A plantar fibroma (sometimes called plantar fibromatosis) is a benign growth or nodule in the arch of the foot. It is found in the plantar fascia (a thick ligament which runs along the bottom of the foot from the toes to the heel).
A plantar fibroma can develop in one or both feet. It can remain the same size or get larger over time, or additional fibromas may develop.
What does a plantar fibroma feel like?
The characteristic sign of a plantar fibroma is a noticeable lump in the arch of the foot that feels firm to the touch. There may or may not be pain. If pain is present, this is more likely to be felt when shoes push up against the lump in the arch, but may also be felt when walking or standing barefoot.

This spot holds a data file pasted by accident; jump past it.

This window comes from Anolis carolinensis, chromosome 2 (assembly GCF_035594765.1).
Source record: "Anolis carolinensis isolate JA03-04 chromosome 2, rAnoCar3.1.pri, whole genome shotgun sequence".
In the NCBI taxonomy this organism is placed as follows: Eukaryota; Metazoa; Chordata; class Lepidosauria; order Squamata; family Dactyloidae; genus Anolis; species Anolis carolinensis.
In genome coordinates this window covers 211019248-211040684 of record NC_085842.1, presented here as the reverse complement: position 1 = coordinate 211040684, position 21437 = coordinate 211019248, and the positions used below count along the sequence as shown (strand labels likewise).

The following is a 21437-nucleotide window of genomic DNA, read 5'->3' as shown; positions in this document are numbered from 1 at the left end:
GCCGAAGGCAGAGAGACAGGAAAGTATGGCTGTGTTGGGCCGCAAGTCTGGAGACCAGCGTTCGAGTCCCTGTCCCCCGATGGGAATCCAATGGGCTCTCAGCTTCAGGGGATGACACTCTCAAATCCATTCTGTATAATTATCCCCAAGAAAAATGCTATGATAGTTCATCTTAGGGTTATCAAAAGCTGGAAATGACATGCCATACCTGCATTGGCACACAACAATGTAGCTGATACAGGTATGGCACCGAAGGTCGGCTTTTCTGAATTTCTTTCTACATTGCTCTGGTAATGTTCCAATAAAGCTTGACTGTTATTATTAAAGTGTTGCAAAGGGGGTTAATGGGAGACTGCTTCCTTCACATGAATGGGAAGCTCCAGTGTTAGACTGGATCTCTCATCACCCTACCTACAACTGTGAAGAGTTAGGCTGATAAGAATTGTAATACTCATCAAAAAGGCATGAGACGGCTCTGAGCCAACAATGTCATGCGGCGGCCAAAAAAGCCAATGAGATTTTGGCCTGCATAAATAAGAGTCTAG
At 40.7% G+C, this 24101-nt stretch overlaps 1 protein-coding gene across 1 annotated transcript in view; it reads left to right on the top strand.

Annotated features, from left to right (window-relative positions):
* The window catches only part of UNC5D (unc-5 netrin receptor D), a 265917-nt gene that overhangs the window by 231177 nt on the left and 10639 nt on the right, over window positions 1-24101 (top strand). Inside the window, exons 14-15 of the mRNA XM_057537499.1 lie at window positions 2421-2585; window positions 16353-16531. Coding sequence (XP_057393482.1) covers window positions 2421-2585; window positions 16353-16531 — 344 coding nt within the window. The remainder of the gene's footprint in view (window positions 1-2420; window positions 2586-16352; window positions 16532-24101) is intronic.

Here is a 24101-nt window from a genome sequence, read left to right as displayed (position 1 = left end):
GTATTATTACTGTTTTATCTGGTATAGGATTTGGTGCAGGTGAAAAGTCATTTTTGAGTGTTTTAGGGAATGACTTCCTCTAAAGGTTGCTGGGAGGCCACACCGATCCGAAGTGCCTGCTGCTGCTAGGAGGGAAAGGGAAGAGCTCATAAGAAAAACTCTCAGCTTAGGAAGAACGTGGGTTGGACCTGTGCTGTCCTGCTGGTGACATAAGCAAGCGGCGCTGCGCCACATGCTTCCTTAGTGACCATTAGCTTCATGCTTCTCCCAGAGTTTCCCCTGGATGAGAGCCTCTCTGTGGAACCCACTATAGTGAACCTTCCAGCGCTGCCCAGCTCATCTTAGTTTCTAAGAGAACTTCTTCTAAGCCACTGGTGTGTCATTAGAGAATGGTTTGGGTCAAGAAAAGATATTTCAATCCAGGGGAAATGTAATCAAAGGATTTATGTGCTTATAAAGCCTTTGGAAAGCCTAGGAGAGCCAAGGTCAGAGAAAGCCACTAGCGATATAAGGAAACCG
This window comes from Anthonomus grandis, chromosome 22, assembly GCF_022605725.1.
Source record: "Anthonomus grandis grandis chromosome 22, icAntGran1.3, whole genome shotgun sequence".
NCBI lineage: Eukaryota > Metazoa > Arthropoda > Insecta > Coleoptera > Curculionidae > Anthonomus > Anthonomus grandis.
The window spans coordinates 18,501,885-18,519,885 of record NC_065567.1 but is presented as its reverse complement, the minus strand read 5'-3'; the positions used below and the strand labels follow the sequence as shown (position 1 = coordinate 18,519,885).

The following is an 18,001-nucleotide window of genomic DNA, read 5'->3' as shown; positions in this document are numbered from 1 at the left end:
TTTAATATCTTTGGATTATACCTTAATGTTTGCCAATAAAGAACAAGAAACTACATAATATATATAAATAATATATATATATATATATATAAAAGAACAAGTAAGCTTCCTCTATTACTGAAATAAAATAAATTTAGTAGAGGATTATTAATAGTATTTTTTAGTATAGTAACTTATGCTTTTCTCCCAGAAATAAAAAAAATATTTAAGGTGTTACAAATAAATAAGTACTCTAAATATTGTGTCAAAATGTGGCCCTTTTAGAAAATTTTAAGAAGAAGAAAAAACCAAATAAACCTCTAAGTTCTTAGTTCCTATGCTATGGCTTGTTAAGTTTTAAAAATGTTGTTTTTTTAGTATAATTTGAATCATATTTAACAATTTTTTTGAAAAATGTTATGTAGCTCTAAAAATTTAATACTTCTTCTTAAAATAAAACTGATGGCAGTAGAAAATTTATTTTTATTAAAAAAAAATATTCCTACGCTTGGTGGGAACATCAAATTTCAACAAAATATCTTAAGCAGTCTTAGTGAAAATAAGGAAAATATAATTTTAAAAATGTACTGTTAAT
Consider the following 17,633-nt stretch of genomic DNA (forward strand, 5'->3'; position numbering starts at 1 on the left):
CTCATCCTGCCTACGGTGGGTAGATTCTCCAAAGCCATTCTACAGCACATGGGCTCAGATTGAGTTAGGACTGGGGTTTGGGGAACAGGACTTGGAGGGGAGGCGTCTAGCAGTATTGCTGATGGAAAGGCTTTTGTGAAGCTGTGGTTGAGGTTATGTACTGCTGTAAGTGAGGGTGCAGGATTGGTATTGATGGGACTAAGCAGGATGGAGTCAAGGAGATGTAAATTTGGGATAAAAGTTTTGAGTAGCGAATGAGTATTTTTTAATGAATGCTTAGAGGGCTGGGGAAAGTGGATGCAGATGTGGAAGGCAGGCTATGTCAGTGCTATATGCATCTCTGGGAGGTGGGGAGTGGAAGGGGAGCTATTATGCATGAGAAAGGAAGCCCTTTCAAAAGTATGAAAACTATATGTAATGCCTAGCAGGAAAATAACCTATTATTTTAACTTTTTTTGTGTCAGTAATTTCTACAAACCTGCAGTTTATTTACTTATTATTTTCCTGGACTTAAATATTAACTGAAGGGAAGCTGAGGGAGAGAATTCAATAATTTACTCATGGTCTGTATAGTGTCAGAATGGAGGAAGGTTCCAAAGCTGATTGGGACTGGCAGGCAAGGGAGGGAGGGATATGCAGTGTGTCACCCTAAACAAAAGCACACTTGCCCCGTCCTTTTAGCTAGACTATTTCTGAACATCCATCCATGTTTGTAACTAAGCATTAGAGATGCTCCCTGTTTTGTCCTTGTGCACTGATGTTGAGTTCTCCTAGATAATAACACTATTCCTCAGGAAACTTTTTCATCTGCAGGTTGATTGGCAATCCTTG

What causes a plantar fibroma?
The cause of plantar fibromas is still not clearly understood, however it is thought that trauma caused by over-stretching of the plantar fasciitis may result in the formation of fibromas.
How is a plantar fibroma treated?
Orthotics are often recommended for effective treatment of a plantar fibroma. Orthotics can help to reduce tension on the plantar fascia and reduce pressure on the lump (fibroma) in the arch of the foot.
If conservative treatment is not successful, the option of surgically removing the fibroma may be considered, however a significant side effect of this surgery is the potential for weakness/ flattening of the arch of the foot.